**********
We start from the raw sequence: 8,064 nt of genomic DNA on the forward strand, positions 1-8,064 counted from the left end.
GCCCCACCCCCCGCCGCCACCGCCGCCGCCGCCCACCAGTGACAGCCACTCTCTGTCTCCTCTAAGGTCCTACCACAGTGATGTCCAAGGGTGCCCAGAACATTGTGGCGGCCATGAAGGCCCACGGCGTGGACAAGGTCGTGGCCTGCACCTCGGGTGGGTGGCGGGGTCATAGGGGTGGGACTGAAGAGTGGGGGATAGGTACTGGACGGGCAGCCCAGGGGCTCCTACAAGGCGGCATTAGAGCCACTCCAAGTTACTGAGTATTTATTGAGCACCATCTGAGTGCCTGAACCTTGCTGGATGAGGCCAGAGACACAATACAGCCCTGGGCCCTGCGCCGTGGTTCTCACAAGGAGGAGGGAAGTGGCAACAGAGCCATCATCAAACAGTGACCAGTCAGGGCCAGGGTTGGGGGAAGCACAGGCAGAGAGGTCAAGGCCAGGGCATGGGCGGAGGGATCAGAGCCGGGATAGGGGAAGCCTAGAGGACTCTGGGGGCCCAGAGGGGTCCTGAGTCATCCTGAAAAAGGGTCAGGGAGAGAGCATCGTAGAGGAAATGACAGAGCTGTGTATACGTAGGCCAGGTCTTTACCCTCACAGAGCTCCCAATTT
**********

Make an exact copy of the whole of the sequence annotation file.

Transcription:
We start from the raw sequence: 8,064 nt of genomic DNA on the forward strand, positions 1-8,064 counted from the left end.
GCCCCACCCCCCGCCGCCACCGCCGCCGCCGCCCACCAGTGACAGCCACTCTCTGTCTCCTCTAAGGTCCTACCACAGTGATGTCCAAGGGTGCCCAGAACATTGTGGCGGCCATGAAGGCCCACGGCGTGGACAAGGTCGTGGCCTGCACCTCGGGTGGGTGGCGGGGTCATAGGGGTGGGACTGAAGAGTGGGGGATAGGTACTGGACGGGCAGCCCAGGGGCTCCTACAAGGCGGCATTAGAGCCACTCCAAGTTACTGAGTATTTATTGAGCACCATCTGAGTGCCTGAACCTTGCTGGATGAGGCCAGAGACACAATACAGCCCTGGGCCCTGCGCCGTGGTTCTCACAAGGAGGAGGGAAGTGGCAACAGAGCCATCATCAAACAGTGACCAGTCAGGGCCAGGGTTGGGGGAAGCACAGGCAGAGAGGTCAAGGCCAGGGCATGGGCGGAGGGATCAGAGCCGGGATAGGGGAAGCCTAGAGGACTCTGGGGGCCCAGAGGGGTCCTGAGTCATCCTGAAAAAGGGTCAGGGAGAGAGCATCGTAGAGGAAATGACAGAGCTGTGTATACGTAGGCCAGGTCTTTACCCTCACAGAGCTCCCAATTT